The driving message throughout the conference was that for 20 20 vision, children’s human rights focus is the vital perspective for change.

Sir Al Ainsley Green, outgoing first England Commissioner at 11 Million, is convinced we have reached the tipping point for children and young people’s human rights in England, with the launch of Working Together, Achieving More.

But he was not suggesting complacency! For example Mosquito devices that hurt the ears indiscriminately of the young, against which there are no regulations at all. “If there was similar targeting of elderly people with their scooters or Zimmer frames there would be outrage,” he said.

Sir Al’s threefold challenges are our government’s treatment of asylum seekers and deporting child refugees, our treatment of travellers and, third our juvenile justice system. “These are regimes that are brutal and not fit for purpose,” he concluded.

Other pressing concerns from contributors and delegates included:

  • Young people from CRAE’s Get Ready for Geneva project noted that all of their 14 recommendations appear in the UN Committee on the Rights of the Child’s legally binding Concluding Observations to the UK government – but what’s changed beyond the chance to have a say?
  • For another young panellist there is outrage at government’s blanket belief that age discrimination does not affect under 18s. “Government is quite frankly wrong. The Equalities Bill should come into force at birth.”
  • Tackle the education gaps caused by poverty, disability and being in care – these are the three education rights challenges for Christine Gilbert, HM Chief Inspector for Education at Ofsted.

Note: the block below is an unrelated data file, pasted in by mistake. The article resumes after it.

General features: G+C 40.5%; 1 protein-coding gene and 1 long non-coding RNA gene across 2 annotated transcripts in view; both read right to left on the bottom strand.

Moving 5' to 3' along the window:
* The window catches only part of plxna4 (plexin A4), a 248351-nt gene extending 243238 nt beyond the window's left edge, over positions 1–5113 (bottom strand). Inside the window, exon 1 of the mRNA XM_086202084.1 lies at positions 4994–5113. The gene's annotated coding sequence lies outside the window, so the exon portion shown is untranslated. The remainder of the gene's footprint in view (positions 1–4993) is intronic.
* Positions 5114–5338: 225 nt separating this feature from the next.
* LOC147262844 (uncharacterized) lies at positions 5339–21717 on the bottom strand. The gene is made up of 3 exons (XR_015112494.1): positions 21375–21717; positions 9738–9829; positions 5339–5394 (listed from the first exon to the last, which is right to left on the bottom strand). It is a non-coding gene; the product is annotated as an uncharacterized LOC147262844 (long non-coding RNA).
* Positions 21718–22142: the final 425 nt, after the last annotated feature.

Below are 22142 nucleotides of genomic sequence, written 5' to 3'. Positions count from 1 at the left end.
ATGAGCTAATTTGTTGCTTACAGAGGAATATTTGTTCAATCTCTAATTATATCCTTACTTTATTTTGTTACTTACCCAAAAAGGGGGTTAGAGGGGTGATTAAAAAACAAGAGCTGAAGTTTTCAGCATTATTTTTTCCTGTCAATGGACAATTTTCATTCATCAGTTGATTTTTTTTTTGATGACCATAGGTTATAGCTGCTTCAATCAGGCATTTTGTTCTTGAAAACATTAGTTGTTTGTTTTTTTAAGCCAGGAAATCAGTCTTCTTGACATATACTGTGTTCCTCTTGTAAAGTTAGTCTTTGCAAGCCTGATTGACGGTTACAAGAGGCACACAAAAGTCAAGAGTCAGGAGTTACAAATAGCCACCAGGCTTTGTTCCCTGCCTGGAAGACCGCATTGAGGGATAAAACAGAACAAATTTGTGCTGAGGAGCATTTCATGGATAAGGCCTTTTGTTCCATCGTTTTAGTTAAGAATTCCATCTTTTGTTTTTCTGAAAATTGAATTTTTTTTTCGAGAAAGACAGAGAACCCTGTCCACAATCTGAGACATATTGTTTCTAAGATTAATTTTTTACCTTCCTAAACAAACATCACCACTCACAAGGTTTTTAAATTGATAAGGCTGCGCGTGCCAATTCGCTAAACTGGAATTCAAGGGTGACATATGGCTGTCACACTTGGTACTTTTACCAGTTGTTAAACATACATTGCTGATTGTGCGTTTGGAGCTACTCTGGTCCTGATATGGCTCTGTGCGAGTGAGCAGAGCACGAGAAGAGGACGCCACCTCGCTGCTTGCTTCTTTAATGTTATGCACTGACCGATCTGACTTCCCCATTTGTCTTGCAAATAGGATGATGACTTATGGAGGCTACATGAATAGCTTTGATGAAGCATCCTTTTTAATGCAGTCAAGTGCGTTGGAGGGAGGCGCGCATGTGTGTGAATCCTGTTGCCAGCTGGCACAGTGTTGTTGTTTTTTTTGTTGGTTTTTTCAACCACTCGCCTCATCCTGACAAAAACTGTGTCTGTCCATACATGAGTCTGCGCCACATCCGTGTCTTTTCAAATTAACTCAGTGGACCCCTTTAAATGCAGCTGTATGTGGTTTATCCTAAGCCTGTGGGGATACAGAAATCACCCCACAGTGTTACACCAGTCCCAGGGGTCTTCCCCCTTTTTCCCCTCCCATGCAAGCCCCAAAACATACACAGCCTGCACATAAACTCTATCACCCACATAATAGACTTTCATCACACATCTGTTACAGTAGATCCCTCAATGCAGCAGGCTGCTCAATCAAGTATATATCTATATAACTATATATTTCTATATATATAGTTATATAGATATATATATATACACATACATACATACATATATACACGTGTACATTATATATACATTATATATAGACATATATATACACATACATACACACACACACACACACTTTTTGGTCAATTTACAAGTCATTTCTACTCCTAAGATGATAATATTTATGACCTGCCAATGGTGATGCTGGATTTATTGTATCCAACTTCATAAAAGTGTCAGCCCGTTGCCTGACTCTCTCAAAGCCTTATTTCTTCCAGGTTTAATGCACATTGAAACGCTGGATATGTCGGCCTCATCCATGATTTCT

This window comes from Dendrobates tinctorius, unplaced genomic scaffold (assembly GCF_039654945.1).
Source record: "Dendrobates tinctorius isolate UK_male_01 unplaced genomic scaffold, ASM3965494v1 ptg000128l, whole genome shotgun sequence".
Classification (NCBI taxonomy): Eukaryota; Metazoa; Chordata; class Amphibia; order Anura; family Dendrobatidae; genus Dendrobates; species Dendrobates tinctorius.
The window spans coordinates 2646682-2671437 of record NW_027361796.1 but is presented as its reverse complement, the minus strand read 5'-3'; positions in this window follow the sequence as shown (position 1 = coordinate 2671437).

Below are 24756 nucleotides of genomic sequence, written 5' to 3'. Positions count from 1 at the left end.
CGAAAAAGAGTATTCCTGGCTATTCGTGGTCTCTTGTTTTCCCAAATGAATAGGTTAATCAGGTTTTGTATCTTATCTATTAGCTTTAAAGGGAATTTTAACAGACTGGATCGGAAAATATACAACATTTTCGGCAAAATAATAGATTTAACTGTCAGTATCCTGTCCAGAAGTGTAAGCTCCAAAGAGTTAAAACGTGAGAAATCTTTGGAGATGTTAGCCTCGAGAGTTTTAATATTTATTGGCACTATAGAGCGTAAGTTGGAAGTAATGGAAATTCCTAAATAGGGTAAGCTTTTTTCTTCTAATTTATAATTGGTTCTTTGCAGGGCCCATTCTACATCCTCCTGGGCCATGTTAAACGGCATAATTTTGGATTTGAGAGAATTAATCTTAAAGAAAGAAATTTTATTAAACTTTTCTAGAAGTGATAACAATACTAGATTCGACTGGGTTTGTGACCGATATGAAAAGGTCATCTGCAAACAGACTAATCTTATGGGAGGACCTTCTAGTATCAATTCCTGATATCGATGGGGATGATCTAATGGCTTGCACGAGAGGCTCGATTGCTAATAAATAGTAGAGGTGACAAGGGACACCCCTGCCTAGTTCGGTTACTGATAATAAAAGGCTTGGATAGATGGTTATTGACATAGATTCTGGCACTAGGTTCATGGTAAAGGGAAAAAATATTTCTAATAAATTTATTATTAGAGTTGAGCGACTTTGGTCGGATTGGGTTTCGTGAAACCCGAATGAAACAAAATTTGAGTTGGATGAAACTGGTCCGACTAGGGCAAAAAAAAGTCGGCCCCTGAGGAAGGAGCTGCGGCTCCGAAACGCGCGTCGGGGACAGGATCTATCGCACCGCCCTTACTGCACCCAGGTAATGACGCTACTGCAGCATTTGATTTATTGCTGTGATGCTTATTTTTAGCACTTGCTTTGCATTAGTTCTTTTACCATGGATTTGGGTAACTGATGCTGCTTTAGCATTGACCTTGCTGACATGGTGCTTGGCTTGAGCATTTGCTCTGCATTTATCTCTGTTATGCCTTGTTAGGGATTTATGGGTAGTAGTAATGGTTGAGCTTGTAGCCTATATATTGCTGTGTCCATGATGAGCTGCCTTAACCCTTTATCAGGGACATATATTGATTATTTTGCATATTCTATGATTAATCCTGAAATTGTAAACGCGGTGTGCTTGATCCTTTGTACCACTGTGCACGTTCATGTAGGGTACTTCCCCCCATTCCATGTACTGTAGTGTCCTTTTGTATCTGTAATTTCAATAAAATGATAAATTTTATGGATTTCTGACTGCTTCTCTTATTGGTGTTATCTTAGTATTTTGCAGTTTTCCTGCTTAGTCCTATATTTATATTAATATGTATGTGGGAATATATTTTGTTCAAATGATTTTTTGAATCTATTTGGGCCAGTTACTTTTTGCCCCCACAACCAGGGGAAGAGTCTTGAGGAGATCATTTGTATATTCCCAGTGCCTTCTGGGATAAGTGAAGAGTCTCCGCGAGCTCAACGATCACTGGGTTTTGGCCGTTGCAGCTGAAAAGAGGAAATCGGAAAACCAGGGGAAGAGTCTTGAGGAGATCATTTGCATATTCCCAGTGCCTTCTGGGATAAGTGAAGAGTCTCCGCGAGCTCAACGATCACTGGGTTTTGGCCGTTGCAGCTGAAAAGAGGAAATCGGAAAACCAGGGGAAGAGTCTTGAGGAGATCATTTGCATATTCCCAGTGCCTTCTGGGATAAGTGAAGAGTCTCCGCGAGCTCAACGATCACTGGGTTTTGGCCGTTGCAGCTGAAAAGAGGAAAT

And for delegates, what were their top three rights issues affecting children and young people?

  • Beings not becomings; better informed on children and young people’s rights and learn from change achieved – Ginny Morrow (V.Morrow@ioe.ac.uk);
  • Protect the advances of last 10 years, push for socio-economic equality and tackle youth justice wholesale – Lisa Payne (lpayne@ncb.org.uk);

Add your comments on government progress and the key challenges ahead.

What was clear was that, despite the challenges and disappointments of recent years, we may look back and see this 20th anniversary as a high tide of achievement for children and young people’s human rights in the UK, with the tide of policy and positive politics on the retreat.

On the larger canvass, concluding panellists therefore urged for backing for the current Private Members Children’s Rights Bill, seeking wholesale incorporation of the Convention on the Rights of the Child into domestic law. If this seems wishful thinking, Professor Francesca Klug pointed out the years of lobbying before the European Convention on Human Rights became the Human Rights Act in the UK in 1998.